Yes, I said it. I hope you will open your mind just a little bit to the idea that maybe you and your spouse are capable of greatness together, but you have lost your way, rather like dancers trying to step in time to two different songs, a cacophony which has caused you to step all over each other’s feet, getting twisted in knots, and elbowing each other til both of you are bruised and tired.

Making your marriage satisfying is about developing the right kind of connection with your partner. Even a husband and wife who are dramatically different as people can often learn to develop a tender bond. Once this “secure attachment” exists in your marriage, working through specific issues tends to happen with greater ease, and without the loneliness and heartbreak. Conflicts are much more easily resolved when a secure bond of safety and trust enables heart-to-heart communication.

So how can you rediscover friendship, tenderness, and even passion in your marriage?? If you are ready to get your hands dirty and work on building a marriage that is deeply satisfying and brings joy to God’s heart, let’s get down to the nitty gritty. The first step is understanding Attachment.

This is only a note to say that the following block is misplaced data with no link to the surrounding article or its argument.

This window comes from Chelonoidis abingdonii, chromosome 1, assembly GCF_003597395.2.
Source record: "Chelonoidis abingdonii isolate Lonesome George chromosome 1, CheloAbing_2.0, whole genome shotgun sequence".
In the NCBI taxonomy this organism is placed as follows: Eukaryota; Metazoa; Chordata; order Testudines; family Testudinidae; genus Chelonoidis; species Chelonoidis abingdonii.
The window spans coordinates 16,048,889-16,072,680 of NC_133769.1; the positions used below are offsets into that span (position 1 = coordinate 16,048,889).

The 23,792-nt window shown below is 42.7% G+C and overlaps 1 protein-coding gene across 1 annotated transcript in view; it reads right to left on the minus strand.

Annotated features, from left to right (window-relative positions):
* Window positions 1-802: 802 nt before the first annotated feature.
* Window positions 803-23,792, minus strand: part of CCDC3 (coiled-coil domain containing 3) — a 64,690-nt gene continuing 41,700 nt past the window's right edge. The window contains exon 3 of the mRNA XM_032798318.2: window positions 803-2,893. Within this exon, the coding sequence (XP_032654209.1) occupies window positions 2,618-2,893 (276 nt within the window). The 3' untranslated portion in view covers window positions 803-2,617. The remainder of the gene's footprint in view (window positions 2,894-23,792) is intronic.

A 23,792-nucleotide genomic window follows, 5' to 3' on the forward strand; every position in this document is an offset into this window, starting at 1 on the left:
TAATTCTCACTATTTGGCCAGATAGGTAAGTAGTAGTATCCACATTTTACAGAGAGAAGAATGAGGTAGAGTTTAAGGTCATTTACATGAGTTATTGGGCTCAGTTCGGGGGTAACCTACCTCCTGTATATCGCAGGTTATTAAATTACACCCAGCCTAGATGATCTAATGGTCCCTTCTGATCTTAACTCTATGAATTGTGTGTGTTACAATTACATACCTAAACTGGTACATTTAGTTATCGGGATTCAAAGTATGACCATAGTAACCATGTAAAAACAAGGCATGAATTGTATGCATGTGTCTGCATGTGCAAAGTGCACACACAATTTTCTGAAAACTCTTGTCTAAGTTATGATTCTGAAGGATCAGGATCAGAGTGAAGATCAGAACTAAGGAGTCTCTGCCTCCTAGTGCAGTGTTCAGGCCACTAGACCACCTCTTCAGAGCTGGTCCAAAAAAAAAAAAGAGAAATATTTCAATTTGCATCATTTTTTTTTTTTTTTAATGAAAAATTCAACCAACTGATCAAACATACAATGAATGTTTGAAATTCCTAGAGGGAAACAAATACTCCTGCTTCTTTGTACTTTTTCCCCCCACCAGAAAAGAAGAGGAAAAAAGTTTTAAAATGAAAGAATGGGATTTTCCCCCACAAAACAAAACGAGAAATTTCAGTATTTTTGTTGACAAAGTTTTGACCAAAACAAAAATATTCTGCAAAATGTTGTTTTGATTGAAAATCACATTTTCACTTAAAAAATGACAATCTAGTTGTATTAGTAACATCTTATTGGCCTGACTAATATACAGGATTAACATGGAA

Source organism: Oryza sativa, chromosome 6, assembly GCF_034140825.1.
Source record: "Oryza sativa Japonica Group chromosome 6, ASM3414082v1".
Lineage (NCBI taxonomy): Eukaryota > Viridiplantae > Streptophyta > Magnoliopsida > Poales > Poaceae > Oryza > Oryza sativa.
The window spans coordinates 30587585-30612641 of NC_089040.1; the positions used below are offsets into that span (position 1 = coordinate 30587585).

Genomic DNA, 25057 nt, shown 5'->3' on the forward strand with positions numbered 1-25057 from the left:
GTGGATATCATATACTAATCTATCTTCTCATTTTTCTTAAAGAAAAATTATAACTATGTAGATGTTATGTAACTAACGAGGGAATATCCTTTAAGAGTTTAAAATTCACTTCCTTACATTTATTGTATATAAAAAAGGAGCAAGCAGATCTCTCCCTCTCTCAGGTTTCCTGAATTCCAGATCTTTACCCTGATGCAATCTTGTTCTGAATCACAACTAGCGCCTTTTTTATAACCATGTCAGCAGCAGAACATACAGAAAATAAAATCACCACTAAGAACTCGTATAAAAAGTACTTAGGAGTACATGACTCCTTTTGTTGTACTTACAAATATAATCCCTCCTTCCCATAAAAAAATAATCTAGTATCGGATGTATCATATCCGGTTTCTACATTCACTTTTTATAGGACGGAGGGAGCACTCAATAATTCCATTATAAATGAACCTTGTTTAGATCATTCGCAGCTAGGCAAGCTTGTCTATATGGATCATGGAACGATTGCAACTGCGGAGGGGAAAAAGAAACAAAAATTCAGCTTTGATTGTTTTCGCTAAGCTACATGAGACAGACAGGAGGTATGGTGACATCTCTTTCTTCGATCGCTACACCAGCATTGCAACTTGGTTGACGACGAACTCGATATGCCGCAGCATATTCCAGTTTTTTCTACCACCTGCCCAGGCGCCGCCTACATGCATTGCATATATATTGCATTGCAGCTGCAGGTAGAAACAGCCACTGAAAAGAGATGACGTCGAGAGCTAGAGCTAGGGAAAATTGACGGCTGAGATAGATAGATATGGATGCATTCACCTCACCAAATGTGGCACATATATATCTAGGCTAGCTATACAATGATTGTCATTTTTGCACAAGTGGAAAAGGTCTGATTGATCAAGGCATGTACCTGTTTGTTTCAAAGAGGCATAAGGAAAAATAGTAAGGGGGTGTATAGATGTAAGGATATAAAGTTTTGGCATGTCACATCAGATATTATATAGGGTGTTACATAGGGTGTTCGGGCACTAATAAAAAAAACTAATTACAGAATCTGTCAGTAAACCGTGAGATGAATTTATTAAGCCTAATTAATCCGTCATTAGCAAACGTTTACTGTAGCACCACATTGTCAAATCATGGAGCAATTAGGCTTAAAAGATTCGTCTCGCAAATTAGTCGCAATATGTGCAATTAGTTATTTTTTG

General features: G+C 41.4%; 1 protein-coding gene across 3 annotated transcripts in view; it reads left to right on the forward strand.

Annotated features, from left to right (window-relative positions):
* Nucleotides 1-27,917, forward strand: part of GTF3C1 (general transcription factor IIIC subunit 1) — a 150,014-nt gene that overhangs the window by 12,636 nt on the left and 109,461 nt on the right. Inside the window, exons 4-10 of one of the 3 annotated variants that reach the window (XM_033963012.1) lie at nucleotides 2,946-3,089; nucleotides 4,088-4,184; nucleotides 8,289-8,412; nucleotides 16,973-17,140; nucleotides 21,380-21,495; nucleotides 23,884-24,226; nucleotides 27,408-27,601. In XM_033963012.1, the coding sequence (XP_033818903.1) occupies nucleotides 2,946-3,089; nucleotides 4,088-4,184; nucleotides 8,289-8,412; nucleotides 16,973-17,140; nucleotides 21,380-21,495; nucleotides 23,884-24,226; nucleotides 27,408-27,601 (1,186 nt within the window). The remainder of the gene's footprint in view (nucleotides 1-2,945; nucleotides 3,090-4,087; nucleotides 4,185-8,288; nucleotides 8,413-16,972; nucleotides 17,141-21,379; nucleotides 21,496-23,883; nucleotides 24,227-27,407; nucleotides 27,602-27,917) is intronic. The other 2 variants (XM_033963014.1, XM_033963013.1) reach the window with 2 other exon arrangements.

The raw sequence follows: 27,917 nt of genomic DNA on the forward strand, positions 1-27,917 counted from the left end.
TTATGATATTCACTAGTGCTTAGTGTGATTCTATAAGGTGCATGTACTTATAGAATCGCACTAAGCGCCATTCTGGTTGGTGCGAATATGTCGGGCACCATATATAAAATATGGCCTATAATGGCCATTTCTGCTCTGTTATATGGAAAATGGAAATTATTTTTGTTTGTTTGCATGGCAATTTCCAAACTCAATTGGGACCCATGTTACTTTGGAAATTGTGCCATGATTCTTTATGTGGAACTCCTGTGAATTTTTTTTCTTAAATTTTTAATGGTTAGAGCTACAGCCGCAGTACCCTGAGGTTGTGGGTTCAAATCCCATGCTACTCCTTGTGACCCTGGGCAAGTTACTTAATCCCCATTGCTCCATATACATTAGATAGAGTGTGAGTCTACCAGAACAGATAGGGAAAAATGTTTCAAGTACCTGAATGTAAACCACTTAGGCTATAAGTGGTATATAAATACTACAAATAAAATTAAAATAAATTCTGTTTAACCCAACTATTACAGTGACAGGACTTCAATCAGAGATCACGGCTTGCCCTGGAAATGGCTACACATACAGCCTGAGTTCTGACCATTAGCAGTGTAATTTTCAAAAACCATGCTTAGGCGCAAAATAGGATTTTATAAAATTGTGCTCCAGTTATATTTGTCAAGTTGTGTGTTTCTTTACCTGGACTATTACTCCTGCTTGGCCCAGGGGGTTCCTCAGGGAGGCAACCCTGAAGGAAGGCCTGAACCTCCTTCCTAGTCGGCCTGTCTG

Attachment Theory

In case you haven’t noticed, life isn’t perfect, and can at times be upsetting. In our daily lives, each of us experience fleeting or lingering moments of distress. What an individual does with that distress is called their “attachment style”. If you pause and think about that for a moment, how do you handle your distress? Do you tell someone about it? Pull back and handle it yourself?

John Bowlby, the founder of Attachment Theory, said that as young children, each one of us needed an adult in our lives who would be there for us when we were sad, embarrassed, or afraid. We needed someone who could comfort us when we were distressed, but also give us space to explore and develop into unique individuals. Some of our parents did this really well; others didn’t or couldn’t. Whatever adult we were closest to served as our “primary attachment figure” and more than likely, our relationship with this person created a sort of template for future relationships.

Secure Attachment

Some of our parents (or grandparents, or other caregiver) were there for us in a consistent enough way that we began seeing them as a “safe haven” in times of distress. We felt secure in our relationship with them, and we began to believe in the deepest fibers of our being that human beings can be trustworthy and reliable. We made a habit of going to our parents with our distress and expecting them to be responsive.

If the match between caregiver and child is just right, the child grows up with a “secure attachment” to the caregiver. Understandably, this child develops a sense of optimism and confidence in the world. The child is then free to use the parent as a “secure base” from which she can launch, trying new experiences and meeting new people with courage and self-assuredness. A securely attached child will tend to do better in school, make friends more easily, and generally have higher self esteem.